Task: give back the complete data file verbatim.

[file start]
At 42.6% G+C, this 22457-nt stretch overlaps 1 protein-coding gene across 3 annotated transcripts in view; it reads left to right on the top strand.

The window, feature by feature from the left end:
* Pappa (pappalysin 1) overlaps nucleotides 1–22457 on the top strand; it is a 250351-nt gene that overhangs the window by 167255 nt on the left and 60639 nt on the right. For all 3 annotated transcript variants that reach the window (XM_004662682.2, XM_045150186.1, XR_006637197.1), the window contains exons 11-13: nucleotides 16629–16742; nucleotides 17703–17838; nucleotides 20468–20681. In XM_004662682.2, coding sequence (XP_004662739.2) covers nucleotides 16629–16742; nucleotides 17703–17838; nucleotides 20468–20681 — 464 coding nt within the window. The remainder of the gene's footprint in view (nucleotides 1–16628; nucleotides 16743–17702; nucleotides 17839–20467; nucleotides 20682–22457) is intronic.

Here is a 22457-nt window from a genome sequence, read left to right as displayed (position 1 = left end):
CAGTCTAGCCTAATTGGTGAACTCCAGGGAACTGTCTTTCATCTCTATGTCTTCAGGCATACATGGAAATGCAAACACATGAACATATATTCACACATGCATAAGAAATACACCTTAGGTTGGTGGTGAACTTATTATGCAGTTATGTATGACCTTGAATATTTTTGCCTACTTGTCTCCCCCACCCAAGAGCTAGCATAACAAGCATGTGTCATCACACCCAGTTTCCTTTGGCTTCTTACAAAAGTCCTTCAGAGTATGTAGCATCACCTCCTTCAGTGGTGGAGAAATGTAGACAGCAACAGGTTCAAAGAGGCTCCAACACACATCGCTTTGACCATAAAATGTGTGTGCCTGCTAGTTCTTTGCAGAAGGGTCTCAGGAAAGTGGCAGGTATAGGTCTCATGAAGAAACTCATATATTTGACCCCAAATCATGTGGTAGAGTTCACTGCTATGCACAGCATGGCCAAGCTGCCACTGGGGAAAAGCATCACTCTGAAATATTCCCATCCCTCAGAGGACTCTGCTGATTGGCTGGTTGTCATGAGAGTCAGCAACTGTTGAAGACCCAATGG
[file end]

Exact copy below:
At 42.6% G+C, this 22457-nt stretch overlaps 1 protein-coding gene across 3 annotated transcripts in view; it reads left to right on the top strand.

The window, feature by feature from the left end:
* Pappa (pappalysin 1) overlaps nucleotides 1–22457 on the top strand; it is a 250351-nt gene that overhangs the window by 167255 nt on the left and 60639 nt on the right. For all 3 annotated transcript variants that reach the window (XM_004662682.2, XM_045150186.1, XR_006637197.1), the window contains exons 11-13: nucleotides 16629–16742; nucleotides 17703–17838; nucleotides 20468–20681. In XM_004662682.2, coding sequence (XP_004662739.2) covers nucleotides 16629–16742; nucleotides 17703–17838; nucleotides 20468–20681 — 464 coding nt within the window. The remainder of the gene's footprint in view (nucleotides 1–16628; nucleotides 16743–17702; nucleotides 17839–20467; nucleotides 20682–22457) is intronic.

Here is a 22457-nt window from a genome sequence, read left to right as displayed (position 1 = left end):
CAGTCTAGCCTAATTGGTGAACTCCAGGGAACTGTCTTTCATCTCTATGTCTTCAGGCATACATGGAAATGCAAACACATGAACATATATTCACACATGCATAAGAAATACACCTTAGGTTGGTGGTGAACTTATTATGCAGTTATGTATGACCTTGAATATTTTTGCCTACTTGTCTCCCCCACCCAAGAGCTAGCATAACAAGCATGTGTCATCACACCCAGTTTCCTTTGGCTTCTTACAAAAGTCCTTCAGAGTATGTAGCATCACCTCCTTCAGTGGTGGAGAAATGTAGACAGCAACAGGTTCAAAGAGGCTCCAACACACATCGCTTTGACCATAAAATGTGTGTGCCTGCTAGTTCTTTGCAGAAGGGTCTCAGGAAAGTGGCAGGTATAGGTCTCATGAAGAAACTCATATATTTGACCCCAAATCATGTGGTAGAGTTCACTGCTATGCACAGCATGGCCAAGCTGCCACTGGGGAAAAGCATCACTCTGAAATATTCCCATCCCTCAGAGGACTCTGCTGATTGGCTGGTTGTCATGAGAGTCAGCAACTGTTGAAGACCCAATGG